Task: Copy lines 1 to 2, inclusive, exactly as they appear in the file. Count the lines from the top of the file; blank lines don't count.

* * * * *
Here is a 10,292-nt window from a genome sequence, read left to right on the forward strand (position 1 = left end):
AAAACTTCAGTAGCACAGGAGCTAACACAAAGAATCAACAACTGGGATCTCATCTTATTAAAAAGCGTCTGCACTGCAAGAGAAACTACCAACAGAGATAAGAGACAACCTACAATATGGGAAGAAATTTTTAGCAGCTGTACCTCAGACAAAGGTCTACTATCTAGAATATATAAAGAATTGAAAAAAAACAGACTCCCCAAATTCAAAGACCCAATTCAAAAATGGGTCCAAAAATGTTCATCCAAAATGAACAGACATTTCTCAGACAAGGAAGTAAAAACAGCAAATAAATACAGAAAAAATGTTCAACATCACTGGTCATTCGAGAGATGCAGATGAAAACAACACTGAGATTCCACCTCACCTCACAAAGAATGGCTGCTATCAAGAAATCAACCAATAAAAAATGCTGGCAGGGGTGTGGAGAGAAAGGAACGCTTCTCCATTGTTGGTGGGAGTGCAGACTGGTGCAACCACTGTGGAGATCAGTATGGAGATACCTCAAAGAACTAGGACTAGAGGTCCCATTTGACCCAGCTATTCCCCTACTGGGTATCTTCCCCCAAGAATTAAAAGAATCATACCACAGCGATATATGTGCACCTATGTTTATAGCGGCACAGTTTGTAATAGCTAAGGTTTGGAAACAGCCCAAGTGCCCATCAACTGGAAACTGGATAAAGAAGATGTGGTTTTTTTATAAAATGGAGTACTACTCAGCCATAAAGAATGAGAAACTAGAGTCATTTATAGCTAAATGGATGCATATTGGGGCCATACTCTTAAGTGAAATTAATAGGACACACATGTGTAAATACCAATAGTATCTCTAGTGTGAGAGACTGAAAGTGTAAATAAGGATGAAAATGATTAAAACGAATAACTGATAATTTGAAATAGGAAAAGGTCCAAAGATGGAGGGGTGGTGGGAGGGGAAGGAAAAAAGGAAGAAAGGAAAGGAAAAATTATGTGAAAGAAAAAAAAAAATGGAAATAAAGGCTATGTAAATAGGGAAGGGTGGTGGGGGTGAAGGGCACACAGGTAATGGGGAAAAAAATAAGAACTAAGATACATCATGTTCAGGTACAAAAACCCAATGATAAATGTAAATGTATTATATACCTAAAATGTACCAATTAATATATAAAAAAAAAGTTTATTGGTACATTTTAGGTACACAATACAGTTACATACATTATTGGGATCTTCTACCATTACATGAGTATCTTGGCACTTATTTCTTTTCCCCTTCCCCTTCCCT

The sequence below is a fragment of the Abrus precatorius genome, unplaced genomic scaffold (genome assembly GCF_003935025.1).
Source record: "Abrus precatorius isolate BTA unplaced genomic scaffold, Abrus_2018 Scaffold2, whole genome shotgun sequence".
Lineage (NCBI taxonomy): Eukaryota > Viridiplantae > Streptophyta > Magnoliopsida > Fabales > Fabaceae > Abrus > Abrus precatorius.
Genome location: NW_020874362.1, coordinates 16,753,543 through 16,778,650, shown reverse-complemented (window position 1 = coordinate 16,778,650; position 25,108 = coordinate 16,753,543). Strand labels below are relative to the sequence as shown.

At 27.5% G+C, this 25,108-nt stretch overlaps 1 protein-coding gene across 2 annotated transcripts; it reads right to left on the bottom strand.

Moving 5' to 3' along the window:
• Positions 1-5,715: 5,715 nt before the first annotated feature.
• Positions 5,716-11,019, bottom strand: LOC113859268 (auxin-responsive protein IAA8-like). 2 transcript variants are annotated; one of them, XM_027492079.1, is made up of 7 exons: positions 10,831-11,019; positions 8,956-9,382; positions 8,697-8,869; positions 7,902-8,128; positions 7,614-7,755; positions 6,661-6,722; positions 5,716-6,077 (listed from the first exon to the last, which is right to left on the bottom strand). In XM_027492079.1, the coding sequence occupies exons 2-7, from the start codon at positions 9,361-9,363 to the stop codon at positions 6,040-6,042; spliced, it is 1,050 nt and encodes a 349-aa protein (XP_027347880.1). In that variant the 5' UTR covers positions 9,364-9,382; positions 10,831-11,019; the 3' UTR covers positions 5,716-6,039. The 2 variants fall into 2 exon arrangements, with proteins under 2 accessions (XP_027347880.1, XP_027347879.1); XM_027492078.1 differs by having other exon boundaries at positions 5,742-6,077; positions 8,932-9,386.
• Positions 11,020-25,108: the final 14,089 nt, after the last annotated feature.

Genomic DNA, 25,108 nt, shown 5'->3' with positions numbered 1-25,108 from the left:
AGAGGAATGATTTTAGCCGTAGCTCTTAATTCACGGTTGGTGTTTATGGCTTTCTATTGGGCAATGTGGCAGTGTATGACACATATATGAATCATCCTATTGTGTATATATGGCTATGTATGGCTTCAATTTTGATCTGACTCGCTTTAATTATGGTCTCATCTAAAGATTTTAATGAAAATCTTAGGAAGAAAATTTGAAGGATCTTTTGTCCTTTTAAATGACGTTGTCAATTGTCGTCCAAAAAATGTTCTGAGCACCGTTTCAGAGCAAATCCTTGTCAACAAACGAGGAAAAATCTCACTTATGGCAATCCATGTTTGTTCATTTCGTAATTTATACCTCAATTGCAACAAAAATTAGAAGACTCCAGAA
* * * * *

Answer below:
Here is a 10,292-nt window from a genome sequence, read left to right on the forward strand (position 1 = left end):
AAAACTTCAGTAGCACAGGAGCTAACACAAAGAATCAACAACTGGGATCTCATCTTATTAAAAAGCGTCTGCACTGCAAGAGAAACTACCAACAGAGATAAGAGACAACCTACAATATGGGAAGAAATTTTTAGCAGCTGTACCTCAGACAAAGGTCTACTATCTAGAATATATAAAGAATTGAAAAAAAACAGACTCCCCAAATTCAAAGACCCAATTCAAAAATGGGTCCAAAAATGTTCATCCAAAATGAACAGACATTTCTCAGACAAGGAAGTAAAAACAGCAAATAAATACAGAAAAAATGTTCAACATCACTGGTCATTCGAGAGATGCAGATGAAAACAACACTGAGATTCCACCTCACCTCACAAAGAATGGCTGCTATCAAGAAATCAACCAATAAAAAATGCTGGCAGGGGTGTGGAGAGAAAGGAACGCTTCTCCATTGTTGGTGGGAGTGCAGACTGGTGCAACCACTGTGGAGATCAGTATGGAGATACCTCAAAGAACTAGGACTAGAGGTCCCATTTGACCCAGCTATTCCCCTACTGGGTATCTTCCCCCAAGAATTAAAAGAATCATACCACAGCGATATATGTGCACCTATGTTTATAGCGGCACAGTTTGTAATAGCTAAGGTTTGGAAACAGCCCAAGTGCCCATCAACTGGAAACTGGATAAAGAAGATGTGGTTTTTTTATAAAATGGAGTACTACTCAGCCATAAAGAATGAGAAACTAGAGTCATTTATAGCTAAATGGATGCATATTGGGGCCATACTCTTAAGTGAAATTAATAGGACACACATGTGTAAATACCAATAGTATCTCTAGTGTGAGAGACTGAAAGTGTAAATAAGGATGAAAATGATTAAAACGAATAACTGATAATTTGAAATAGGAAAAGGTCCAAAGATGGAGGGGTGGTGGGAGGGGAAGGAAAAAAGGAAGAAAGGAAAGGAAAAATTATGTGAAAGAAAAAAAAAAATGGAAATAAAGGCTATGTAAATAGGGAAGGGTGGTGGGGGTGAAGGGCACACAGGTAATGGGGAAAAAAATAAGAACTAAGATACATCATGTTCAGGTACAAAAACCCAATGATAAATGTAAATGTATTATATACCTAAAATGTACCAATTAATATATAAAAAAAAAGTTTATTGGTACATTTTAGGTACACAATACAGTTACATACATTATTGGGATCTTCTACCATTACATGAGTATCTTGGCACTTATTTCTTTTCCCCTTCCCCTTCCCT